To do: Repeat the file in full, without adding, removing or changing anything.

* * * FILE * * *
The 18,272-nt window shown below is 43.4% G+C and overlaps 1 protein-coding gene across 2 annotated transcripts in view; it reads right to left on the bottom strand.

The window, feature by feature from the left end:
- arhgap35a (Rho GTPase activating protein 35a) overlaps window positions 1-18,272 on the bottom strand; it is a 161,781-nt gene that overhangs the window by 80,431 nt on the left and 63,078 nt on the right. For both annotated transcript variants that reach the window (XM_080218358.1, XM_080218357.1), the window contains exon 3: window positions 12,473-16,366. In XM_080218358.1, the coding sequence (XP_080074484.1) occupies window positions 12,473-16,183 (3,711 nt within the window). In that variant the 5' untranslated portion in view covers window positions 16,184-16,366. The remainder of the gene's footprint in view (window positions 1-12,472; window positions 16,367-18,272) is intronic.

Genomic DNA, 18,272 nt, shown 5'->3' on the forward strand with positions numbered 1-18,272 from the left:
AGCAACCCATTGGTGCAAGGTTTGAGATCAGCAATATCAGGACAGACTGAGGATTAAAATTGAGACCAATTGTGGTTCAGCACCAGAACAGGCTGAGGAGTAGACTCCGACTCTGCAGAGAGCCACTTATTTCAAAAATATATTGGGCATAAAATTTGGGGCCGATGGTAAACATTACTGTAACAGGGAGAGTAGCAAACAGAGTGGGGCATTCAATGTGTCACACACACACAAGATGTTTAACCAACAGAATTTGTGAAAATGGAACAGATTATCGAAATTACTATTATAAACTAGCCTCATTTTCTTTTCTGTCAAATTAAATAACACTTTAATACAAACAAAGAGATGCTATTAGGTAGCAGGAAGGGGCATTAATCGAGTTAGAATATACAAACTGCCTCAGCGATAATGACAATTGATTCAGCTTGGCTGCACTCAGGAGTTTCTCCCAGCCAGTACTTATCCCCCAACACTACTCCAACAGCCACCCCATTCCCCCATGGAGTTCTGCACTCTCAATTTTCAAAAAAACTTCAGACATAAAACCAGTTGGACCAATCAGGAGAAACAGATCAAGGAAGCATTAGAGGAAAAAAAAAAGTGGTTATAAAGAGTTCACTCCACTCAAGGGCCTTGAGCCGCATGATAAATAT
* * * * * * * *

The 18,272-nt window shown below is 43.4% G+C and overlaps 1 protein-coding gene across 2 annotated transcripts in view; it reads right to left on the bottom strand.

The window, feature by feature from the left end:
- arhgap35a (Rho GTPase activating protein 35a) overlaps window positions 1-18,272 on the bottom strand; it is a 161,781-nt gene that overhangs the window by 80,431 nt on the left and 63,078 nt on the right. For both annotated transcript variants that reach the window (XM_080218358.1, XM_080218357.1), the window contains exon 3: window positions 12,473-16,366. In XM_080218358.1, the coding sequence (XP_080074484.1) occupies window positions 12,473-16,183 (3,711 nt within the window). In that variant the 5' untranslated portion in view covers window positions 16,184-16,366. The remainder of the gene's footprint in view (window positions 1-12,472; window positions 16,367-18,272) is intronic.

Genomic DNA, 18,272 nt, shown 5'->3' on the forward strand with positions numbered 1-18,272 from the left:
AGCAACCCATTGGTGCAAGGTTTGAGATCAGCAATATCAGGACAGACTGAGGATTAAAATTGAGACCAATTGTGGTTCAGCACCAGAACAGGCTGAGGAGTAGACTCCGACTCTGCAGAGAGCCACTTATTTCAAAAATATATTGGGCATAAAATTTGGGGCCGATGGTAAACATTACTGTAACAGGGAGAGTAGCAAACAGAGTGGGGCATTCAATGTGTCACACACACACAAGATGTTTAACCAACAGAATTTGTGAAAATGGAACAGATTATCGAAATTACTATTATAAACTAGCCTCATTTTCTTTTCTGTCAAATTAAATAACACTTTAATACAAACAAAGAGATGCTATTAGGTAGCAGGAAGGGGCATTAATCGAGTTAGAATATACAAACTGCCTCAGCGATAATGACAATTGATTCAGCTTGGCTGCACTCAGGAGTTTCTCCCAGCCAGTACTTATCCCCCAACACTACTCCAACAGCCACCCCATTCCCCCATGGAGTTCTGCACTCTCAATTTTCAAAAAAACTTCAGACATAAAACCAGTTGGACCAATCAGGAGAAACAGATCAAGGAAGCATTAGAGGAAAAAAAAAAGTGGTTATAAAGAGTTCACTCCACTCAAGGGCCTTGAGCCGCATGATAAATAT